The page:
Beginning with the individual participant data in the informative group, participants had a 2:1 male-female ratio, consistent with sex ratios reported in the idiopathic CAS literature.1 Consistent with findings indicating that CAS is a persistent disorder even with treatment meeting the standard of care,1 individual participants in the informative group had been receiving speech services for CAS for as long as 10 years. The 70% familial aggregation rate, coded as positive if the proband had at least one other biological family member with any type of speech sound disorder and adjusted for missing data, is appreciably higher than the 56% familial aggregation rate estimated for children with Speech Delay, the most prevalent class of speech sound disorders. According to the parent informants, only one of the 24 probands in this subsample of a larger study group had another nuclear family member with a clinical diagnosis of CAS.
The profiles of cognitive, language, and motor impairment scores of the 12 participants were similar to those summarized in a technical report on CAS.1 Adjusted for missing data, 30% of the participants had an intellectual disability, 91% were delayed in the onset of speech-language, 64% had impairments in language comprehension, and 73% had impairments in language expression. Last, 73% and 80% of participants, respectively, had impairments in gross motor and oral-nonverbal movements. These behavioral profiles of participants with CAS are consistent with the perspective that their processing constraint in planning/programming the articulatory gestures for speech is appropriately viewed as the signature deficit in what is otherwise a multiple domain disorder.17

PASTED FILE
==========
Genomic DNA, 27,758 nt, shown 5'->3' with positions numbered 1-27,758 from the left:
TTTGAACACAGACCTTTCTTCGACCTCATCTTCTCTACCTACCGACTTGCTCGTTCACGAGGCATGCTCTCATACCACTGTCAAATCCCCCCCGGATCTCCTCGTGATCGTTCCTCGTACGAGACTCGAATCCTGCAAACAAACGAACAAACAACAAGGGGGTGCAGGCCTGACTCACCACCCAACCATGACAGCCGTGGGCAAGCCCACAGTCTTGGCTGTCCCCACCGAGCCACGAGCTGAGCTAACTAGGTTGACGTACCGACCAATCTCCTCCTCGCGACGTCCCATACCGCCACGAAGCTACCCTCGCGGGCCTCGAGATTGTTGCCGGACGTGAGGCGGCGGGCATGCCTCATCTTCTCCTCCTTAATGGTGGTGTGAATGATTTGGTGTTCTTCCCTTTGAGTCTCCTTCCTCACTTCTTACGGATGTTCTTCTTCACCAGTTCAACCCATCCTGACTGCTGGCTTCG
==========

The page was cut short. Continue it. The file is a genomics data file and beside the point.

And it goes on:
Crucially for the goals of the present study, the summarized data were similar for participants with and without CNVs detected by array testing. As shown in Table 1, the summarized data for both groups indicates similar average age and years of treatment and approximately similar (within 15 points) percentages of participants with positive findings on the seven behavioral measures. Additional analyses indicated that the two groups had approximately similar phenotypes indexing severity of CAS.